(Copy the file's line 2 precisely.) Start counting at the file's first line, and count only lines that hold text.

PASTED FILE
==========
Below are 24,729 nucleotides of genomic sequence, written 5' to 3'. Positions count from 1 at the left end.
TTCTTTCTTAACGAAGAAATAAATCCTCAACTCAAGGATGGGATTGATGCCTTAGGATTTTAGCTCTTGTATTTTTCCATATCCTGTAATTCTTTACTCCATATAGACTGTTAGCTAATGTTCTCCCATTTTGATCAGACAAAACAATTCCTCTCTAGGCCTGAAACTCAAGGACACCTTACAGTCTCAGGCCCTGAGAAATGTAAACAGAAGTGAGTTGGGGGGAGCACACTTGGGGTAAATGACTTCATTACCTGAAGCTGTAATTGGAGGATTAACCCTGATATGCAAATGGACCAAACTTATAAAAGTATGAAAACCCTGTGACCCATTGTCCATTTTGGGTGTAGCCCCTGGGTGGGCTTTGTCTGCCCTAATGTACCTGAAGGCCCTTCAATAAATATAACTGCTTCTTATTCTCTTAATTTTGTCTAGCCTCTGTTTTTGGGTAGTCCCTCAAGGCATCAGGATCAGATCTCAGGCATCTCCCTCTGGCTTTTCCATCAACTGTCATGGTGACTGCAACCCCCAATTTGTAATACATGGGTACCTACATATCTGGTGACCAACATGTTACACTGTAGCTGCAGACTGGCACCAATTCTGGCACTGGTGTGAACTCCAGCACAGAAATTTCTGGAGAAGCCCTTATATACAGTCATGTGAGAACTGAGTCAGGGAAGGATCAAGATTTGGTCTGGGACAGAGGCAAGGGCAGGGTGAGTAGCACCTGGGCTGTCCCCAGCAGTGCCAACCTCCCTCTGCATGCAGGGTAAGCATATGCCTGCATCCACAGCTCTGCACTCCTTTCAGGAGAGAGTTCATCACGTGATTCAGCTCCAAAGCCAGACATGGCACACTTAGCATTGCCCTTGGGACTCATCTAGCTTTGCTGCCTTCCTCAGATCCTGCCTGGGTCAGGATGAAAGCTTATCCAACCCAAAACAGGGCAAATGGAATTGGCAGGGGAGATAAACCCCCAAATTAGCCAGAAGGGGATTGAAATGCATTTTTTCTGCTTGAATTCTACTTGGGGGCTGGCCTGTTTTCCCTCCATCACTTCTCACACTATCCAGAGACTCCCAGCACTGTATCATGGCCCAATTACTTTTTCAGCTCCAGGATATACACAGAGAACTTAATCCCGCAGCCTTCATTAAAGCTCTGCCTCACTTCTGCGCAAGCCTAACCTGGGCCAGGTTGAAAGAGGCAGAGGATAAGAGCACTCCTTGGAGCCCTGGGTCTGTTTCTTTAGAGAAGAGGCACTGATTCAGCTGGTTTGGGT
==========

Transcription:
TTCTTTCTTAACGAAGAAATAAATCCTCAACTCAAGGATGGGATTGATGCCTTAGGATTTTAGCTCTTGTATTTTTCCATATCCTGTAATTCTTTACTCCATATAGACTGTTAGCTAATGTTCTCCCATTTTGATCAGACAAAACAATTCCTCTCTAGGCCTGAAACTCAAGGACACCTTACAGTCTCAGGCCCTGAGAAATGTAAACAGAAGTGAGTTGGGGGGAGCACACTTGGGGTAAATGACTTCATTACCTGAAGCTGTAATTGGAGGATTAACCCTGATATGCAAATGGACCAAACTTATAAAAGTATGAAAACCCTGTGACCCATTGTCCATTTTGGGTGTAGCCCCTGGGTGGGCTTTGTCTGCCCTAATGTACCTGAAGGCCCTTCAATAAATATAACTGCTTCTTATTCTCTTAATTTTGTCTAGCCTCTGTTTTTGGGTAGTCCCTCAAGGCATCAGGATCAGATCTCAGGCATCTCCCTCTGGCTTTTCCATCAACTGTCATGGTGACTGCAACCCCCAATTTGTAATACATGGGTACCTACATATCTGGTGACCAACATGTTACACTGTAGCTGCAGACTGGCACCAATTCTGGCACTGGTGTGAACTCCAGCACAGAAATTTCTGGAGAAGCCCTTATATACAGTCATGTGAGAACTGAGTCAGGGAAGGATCAAGATTTGGTCTGGGACAGAGGCAAGGGCAGGGTGAGTAGCACCTGGGCTGTCCCCAGCAGTGCCAACCTCCCTCTGCATGCAGGGTAAGCATATGCCTGCATCCACAGCTCTGCACTCCTTTCAGGAGAGAGTTCATCACGTGATTCAGCTCCAAAGCCAGACATGGCACACTTAGCATTGCCCTTGGGACTCATCTAGCTTTGCTGCCTTCCTCAGATCCTGCCTGGGTCAGGATGAAAGCTTATCCAACCCAAAACAGGGCAAATGGAATTGGCAGGGGAGATAAACCCCCAAATTAGCCAGAAGGGGATTGAAATGCATTTTTTCTGCTTGAATTCTACTTGGGGGCTGGCCTGTTTTCCCTCCATCACTTCTCACACTATCCAGAGACTCCCAGCACTGTATCATGGCCCAATTACTTTTTCAGCTCCAGGATATACACAGAGAACTTAATCCCGCAGCCTTCATTAAAGCTCTGCCTCACTTCTGCGCAAGCCTAACCTGGGCCAGGTTGAAAGAGGCAGAGGATAAGAGCACTCCTTGGAGCCCTGGGTCTGTTTCTTTAGAGAAGAGGCACTGATTCAGCTGGTTTGGGT